Gravity Lamp, the LED lamp powered by gravity
Concept illustrations of Gravia depict an acrylic column a little over four feet high. The entire column glows when activated. The electricity is generated by the slow fall of a mass that spins a rotor. The resulting energy powers 10 high-output LEDs that fire into the acrylic lens, creating a diffuse light. The operation is silent and the housing is elegant and cord free Ã¢â¬â€ completely independent of electrical infrastructure.
The light output will be 600-800 lumens Ã¢â¬â€ roughly equal to a 40 watt incandescent bulb. Each drop of the gravity mechanism runs the light over a period of four hours.
To "turn on" the lamp, the user moves weights from the bottom to the top of the lamp. An hour-glass like mechanism is turned over and the weights are placed in the mass sled near the top of the lamp. The sled begins its gently glide back down and, within a few seconds, the LEDs come on and light the lamp, Moulton said. Ã¢â¬ÂItÃ¢â¬â¢s more complicated than flipping a switch but can be an acceptable, even enjoyable routine, like winding a beautiful clock or making good coffee,Ã¢â¬Â he said.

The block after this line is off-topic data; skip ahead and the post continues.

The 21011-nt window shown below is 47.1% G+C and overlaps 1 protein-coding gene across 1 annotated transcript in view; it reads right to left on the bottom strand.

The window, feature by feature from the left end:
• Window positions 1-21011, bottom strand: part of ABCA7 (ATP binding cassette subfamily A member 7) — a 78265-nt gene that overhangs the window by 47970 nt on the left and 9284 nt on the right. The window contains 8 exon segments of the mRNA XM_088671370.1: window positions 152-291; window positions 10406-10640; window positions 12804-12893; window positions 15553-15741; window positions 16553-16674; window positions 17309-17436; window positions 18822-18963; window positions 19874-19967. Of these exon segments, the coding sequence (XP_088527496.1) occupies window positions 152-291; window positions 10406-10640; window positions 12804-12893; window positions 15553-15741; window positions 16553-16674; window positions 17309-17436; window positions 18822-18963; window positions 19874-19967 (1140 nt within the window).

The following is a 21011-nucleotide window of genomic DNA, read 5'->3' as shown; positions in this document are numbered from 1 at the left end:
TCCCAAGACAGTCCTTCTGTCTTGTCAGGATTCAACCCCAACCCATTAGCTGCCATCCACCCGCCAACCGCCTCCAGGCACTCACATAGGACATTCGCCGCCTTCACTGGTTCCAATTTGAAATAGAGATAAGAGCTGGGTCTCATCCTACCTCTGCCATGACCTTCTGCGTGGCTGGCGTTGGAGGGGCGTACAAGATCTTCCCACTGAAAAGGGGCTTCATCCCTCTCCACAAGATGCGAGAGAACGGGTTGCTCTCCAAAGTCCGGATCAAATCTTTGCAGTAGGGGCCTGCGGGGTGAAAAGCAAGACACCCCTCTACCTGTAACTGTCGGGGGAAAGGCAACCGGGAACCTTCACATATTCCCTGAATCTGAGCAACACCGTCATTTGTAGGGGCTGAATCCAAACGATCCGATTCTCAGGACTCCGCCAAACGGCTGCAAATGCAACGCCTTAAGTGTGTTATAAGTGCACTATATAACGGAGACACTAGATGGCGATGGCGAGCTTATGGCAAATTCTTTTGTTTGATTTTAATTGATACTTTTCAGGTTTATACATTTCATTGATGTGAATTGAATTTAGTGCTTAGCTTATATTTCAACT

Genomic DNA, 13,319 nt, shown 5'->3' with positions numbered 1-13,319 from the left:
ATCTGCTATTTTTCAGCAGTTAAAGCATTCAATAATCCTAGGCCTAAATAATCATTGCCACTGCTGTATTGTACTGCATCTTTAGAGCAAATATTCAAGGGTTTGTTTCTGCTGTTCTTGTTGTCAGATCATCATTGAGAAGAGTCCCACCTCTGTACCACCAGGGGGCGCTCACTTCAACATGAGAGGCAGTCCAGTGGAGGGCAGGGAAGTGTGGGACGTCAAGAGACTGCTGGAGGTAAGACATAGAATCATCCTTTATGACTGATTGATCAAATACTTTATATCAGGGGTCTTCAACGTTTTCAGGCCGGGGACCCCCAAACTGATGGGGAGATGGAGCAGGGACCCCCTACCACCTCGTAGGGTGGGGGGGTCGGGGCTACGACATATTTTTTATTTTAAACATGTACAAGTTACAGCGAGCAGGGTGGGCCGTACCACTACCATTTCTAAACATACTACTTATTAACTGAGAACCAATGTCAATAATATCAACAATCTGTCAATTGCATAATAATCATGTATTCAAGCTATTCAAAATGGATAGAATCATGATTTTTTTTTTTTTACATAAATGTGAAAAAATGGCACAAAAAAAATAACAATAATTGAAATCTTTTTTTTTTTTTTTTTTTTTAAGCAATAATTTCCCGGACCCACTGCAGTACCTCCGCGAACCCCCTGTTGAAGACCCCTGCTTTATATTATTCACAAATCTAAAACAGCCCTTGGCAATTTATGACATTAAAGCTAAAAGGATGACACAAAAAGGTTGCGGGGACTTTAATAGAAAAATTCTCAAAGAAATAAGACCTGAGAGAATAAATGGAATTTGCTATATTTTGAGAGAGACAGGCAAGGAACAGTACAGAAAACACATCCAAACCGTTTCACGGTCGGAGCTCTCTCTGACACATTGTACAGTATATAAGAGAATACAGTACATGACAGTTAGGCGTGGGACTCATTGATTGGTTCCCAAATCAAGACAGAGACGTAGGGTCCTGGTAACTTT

Moulton estimates that GraviaÃ¢â¬â¢s mechanisms will last more than 200 years, if used eight hours a day, 365 days a year.
The winner of the Greener Gadgets competition was the Enerjar.